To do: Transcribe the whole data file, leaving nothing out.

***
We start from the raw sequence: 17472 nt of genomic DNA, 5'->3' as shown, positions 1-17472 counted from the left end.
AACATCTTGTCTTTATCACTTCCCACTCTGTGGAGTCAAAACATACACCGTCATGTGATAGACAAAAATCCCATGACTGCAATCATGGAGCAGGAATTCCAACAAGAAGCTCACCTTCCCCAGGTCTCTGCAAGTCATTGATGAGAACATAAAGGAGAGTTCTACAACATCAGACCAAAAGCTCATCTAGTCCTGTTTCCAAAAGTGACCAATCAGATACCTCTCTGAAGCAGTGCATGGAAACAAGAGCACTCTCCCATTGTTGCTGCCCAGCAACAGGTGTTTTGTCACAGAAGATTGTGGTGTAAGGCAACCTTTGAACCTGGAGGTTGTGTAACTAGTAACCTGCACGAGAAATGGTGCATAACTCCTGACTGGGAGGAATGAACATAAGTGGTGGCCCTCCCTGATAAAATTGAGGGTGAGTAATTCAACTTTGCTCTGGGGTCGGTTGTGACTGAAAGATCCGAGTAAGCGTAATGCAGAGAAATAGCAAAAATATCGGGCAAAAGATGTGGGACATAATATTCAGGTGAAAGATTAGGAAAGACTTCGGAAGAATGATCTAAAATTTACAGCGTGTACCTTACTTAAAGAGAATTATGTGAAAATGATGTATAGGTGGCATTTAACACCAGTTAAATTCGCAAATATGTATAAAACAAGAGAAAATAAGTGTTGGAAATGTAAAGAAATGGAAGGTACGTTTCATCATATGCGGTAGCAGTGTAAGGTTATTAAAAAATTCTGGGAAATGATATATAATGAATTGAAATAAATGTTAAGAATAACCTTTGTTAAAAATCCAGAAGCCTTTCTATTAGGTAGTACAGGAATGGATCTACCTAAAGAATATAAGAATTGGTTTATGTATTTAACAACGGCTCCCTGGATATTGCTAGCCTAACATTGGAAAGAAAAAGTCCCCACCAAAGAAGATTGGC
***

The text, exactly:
We start from the raw sequence: 17472 nt of genomic DNA, 5'->3' as shown, positions 1-17472 counted from the left end.
AACATCTTGTCTTTATCACTTCCCACTCTGTGGAGTCAAAACATACACCGTCATGTGATAGACAAAAATCCCATGACTGCAATCATGGAGCAGGAATTCCAACAAGAAGCTCACCTTCCCCAGGTCTCTGCAAGTCATTGATGAGAACATAAAGGAGAGTTCTACAACATCAGACCAAAAGCTCATCTAGTCCTGTTTCCAAAAGTGACCAATCAGATACCTCTCTGAAGCAGTGCATGGAAACAAGAGCACTCTCCCATTGTTGCTGCCCAGCAACAGGTGTTTTGTCACAGAAGATTGTGGTGTAAGGCAACCTTTGAACCTGGAGGTTGTGTAACTAGTAACCTGCACGAGAAATGGTGCATAACTCCTGACTGGGAGGAATGAACATAAGTGGTGGCCCTCCCTGATAAAATTGAGGGTGAGTAATTCAACTTTGCTCTGGGGTCGGTTGTGACTGAAAGATCCGAGTAAGCGTAATGCAGAGAAATAGCAAAAATATCGGGCAAAAGATGTGGGACATAATATTCAGGTGAAAGATTAGGAAAGACTTCGGAAGAATGATCTAAAATTTACAGCGTGTACCTTACTTAAAGAGAATTATGTGAAAATGATGTATAGGTGGCATTTAACACCAGTTAAATTCGCAAATATGTATAAAACAAGAGAAAATAAGTGTTGGAAATGTAAAGAAATGGAAGGTACGTTTCATCATATGCGGTAGCAGTGTAAGGTTATTAAAAAATTCTGGGAAATGATATATAATGAATTGAAATAAATGTTAAGAATAACCTTTGTTAAAAATCCAGAAGCCTTTCTATTAGGTAGTACAGGAATGGATCTACCTAAAGAATATAAGAATTGGTTTATGTATTTAACAACGGCTCCCTGGATATTGCTAGCCTAACATTGGAAAGAAAAAGTCCCCACCAAAGAAGATTGGC